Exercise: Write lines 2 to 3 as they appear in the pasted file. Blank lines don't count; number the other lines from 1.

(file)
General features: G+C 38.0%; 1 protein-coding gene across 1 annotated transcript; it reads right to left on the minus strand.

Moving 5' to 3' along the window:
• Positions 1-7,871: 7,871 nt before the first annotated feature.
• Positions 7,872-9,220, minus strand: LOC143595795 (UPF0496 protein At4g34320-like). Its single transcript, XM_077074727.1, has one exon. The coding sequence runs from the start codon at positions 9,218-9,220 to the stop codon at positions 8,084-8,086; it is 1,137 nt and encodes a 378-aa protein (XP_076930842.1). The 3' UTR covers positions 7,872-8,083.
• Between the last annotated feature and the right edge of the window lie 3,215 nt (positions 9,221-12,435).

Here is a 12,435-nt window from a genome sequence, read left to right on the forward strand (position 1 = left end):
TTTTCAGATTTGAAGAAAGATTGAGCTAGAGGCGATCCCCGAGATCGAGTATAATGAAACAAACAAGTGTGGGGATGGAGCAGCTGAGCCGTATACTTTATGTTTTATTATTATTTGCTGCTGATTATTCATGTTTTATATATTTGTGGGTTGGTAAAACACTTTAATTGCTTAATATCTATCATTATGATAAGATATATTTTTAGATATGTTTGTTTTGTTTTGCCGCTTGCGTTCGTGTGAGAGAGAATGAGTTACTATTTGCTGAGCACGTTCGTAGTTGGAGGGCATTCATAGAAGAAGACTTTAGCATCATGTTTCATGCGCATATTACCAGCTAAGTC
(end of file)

Moving 5' to 3' along the window:
• Positions 1-7,871: 7,871 nt before the first annotated feature.